Knowing that I work with lots of families with autism, many people were interested in what I thought about the recent 60 Minutes segment, “Apps for Autism.”
That’s because at Brain Highways, we experience again and again how nonverbal kids (including those with autism) do speak and communicate their ideas after they’ve integrated retained primitive reflexes and developed their lower centers of the brain.
How’s that possible? Well, since it takes way, way, more highways to speak than to walk, speech (which takes place in the cortex) is going to be a luxury and inaccessible until the cortex is no longer preoccupied with compensating for underdeveloped lower parts of the brain. However, once that development is complete, the cortex is now “available” and, therefore, can focus on developing speech.
But the 60 Minutes story wasn’t about nonverbal kids learning to speak. Rather, it highlighted how some kids with autism were now able to communicate their thoughts by using an app on an iPad. So people were curious about my reaction to this.
I think many were surprised by my answer. I thought it was great.
Do I believe everyone would prefer if a child actually spoke his thoughts? Yes. But not everyone knows about brain organization or is willing to do the work.
So if something, in this case the iPad, proves what we’ve always known at Brain Highways— then it’s a great plus for everyone who interacts with nonverbal kids. Namely, just because a child cannot articulate his thoughts does not mean that he also doesn’t understand what’s being said. Yet, too often, that’s the assumption
In fact, that’s probably why the people in the segment seemed so surprised by what the kids were showing they knew once they began communicating via the iPad.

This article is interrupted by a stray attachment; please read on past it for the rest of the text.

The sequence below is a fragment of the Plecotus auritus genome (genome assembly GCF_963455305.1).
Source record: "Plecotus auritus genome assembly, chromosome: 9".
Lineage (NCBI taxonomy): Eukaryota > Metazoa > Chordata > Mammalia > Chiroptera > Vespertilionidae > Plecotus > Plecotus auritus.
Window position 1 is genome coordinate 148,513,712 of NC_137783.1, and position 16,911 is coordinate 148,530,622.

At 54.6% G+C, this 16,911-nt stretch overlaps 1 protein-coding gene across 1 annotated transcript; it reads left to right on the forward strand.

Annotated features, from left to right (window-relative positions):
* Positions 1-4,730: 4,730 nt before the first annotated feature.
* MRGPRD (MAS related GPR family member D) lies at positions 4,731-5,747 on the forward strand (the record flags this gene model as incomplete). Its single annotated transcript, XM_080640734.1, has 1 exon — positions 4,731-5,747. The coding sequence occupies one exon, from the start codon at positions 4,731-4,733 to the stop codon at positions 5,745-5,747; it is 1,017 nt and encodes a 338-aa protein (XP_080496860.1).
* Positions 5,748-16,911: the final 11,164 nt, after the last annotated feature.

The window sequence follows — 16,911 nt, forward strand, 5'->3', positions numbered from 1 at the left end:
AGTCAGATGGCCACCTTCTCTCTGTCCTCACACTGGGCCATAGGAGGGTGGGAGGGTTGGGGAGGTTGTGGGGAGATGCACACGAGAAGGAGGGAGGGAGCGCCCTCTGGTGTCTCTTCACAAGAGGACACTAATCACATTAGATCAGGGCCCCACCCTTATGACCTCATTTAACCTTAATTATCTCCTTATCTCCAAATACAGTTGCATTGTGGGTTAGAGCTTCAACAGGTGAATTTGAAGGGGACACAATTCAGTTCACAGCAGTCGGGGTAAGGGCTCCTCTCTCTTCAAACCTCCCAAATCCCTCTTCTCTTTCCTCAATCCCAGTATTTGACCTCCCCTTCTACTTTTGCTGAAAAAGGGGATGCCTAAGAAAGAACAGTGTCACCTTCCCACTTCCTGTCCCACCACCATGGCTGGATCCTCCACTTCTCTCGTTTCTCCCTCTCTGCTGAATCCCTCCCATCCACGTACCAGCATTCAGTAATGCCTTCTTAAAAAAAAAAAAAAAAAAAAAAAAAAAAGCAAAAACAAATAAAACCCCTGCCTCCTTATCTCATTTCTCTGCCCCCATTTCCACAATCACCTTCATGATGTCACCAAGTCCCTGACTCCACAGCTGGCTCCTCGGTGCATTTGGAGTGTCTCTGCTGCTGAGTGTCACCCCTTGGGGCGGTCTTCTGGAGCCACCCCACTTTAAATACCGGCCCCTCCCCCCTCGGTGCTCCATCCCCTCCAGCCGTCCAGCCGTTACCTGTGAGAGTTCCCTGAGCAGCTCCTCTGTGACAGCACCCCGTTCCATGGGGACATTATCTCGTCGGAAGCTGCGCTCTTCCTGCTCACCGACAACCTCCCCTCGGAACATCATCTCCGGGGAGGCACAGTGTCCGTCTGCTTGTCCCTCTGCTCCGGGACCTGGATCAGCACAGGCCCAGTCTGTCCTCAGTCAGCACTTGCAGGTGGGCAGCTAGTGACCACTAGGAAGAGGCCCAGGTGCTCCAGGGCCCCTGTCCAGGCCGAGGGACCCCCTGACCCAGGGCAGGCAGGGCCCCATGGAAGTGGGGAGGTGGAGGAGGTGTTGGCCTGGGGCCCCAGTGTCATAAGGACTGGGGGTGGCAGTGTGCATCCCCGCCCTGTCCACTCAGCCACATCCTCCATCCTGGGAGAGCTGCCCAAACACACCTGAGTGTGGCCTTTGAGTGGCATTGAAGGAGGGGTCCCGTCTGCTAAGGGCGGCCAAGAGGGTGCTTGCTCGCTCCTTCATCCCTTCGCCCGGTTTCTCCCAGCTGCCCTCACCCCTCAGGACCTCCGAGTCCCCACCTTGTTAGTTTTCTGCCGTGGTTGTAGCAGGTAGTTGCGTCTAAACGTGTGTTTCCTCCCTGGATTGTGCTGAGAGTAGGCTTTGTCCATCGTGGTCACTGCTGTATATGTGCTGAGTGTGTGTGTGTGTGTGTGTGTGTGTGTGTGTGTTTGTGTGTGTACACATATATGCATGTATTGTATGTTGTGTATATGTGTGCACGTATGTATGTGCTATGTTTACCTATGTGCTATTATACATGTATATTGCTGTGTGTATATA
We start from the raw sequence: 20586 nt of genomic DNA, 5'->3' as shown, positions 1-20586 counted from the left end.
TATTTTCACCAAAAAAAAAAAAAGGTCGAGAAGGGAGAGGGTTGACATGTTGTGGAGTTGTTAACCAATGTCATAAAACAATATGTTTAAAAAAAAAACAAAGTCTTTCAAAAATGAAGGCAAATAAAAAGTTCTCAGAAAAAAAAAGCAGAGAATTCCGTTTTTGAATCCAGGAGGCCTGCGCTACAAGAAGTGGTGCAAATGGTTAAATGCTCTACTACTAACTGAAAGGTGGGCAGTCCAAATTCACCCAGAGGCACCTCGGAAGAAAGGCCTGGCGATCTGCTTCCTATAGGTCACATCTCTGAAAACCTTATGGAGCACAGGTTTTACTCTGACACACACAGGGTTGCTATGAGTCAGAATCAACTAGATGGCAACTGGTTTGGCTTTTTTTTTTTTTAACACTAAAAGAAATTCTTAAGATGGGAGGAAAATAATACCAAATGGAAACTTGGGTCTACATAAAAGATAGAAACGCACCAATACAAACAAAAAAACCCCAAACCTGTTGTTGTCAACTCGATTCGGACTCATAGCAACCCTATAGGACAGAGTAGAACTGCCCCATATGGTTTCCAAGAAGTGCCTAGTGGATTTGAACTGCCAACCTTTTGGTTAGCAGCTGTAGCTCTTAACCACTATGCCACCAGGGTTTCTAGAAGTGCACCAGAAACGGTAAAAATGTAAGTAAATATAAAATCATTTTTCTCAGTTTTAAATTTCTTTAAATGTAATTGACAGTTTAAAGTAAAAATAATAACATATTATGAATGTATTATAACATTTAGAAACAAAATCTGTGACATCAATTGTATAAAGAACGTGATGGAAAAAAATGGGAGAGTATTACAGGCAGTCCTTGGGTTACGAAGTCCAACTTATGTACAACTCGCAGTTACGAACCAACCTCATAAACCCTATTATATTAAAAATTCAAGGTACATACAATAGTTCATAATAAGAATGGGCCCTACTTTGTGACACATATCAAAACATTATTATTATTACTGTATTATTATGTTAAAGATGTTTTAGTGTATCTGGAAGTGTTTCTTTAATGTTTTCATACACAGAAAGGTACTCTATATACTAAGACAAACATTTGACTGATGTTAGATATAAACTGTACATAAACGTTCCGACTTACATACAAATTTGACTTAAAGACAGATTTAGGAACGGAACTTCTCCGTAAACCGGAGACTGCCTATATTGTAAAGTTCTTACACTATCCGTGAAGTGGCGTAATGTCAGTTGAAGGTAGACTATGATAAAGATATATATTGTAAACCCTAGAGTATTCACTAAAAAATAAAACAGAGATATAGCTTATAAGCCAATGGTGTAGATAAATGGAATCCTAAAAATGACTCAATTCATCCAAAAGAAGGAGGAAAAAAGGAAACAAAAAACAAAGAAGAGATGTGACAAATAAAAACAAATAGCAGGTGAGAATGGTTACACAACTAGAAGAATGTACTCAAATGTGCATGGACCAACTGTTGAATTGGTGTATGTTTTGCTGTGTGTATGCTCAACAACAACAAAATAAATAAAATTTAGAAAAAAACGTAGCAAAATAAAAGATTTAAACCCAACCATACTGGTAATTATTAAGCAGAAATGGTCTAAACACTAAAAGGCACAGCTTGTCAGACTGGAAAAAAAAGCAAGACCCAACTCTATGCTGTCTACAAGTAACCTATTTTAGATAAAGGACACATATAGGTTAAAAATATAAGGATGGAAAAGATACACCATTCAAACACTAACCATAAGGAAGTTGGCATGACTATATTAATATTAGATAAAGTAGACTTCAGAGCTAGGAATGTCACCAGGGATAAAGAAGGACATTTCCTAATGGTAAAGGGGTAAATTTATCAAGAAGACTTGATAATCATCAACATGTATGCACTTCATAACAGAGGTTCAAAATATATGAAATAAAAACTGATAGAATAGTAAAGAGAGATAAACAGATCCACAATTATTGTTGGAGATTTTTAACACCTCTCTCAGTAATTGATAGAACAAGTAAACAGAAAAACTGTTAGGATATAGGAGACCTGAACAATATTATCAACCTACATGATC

In short, I say anything that helps people get past a “disability” and makes it easy for them to see, for example, an incredible child who is full of all kinds of thoughts and ideas . . . then bring it on.
That also includes kids who are in programs organizing their brain. The apps for autism fall under what we call “building into the structure”—where we encourage parents to help kids compensate (in this case communicate their ideas) while they’re building highways.
The 60 Minutes segment also noted it was interesting that kids with autism were so attracted to the easy touch-and-swipe iPad screens. However, this too makes sense when we look at kids with underdeveloped brains. In such case, there is often a huge disconnect between what they’re thinking they want to do and what their body then actually does.
Yet with the iPad, it’s practically effortless to do just that. So, it’s really not surprising that such kids like using it.
We see the same reaction with our non-electronic “brain toys” at our site. With very little effort from these kids, such toys produce an immediate really cool visual and/or auditory effect. So, just like the iPad, kids are very attracted to them.
There was something else to glean from the 60 Minutes segment. Near the end, they showed a boy who did not seem very enthralled with the app. The teacher kept trying to redirect him to use the iPad to communicate, but he clearly wasn’t interested—until by mistake, he touched something, and a lion appeared and growled. That seemed to catch his attention and amuse him.
So what to learn from that part of the segment? Well, before we get down to business . . . (in this case: “This is how you will use this app to communicate.”), we need to allow all kids some time to first explore and play with whatever’s new. Not everything always has to be an instructional moment.
Bottom line: It’s positive when compensations make something easier for kids who are trying to function with a disorganized brain. But I also want parents to know we can help kids beyond that. We can actually help kids organize their brain so there are now an endless number of possibilities available to them.
And within that same process, such kids will be able to share their thoughts and ideas . . . even if an iPad or some other compensation is not around.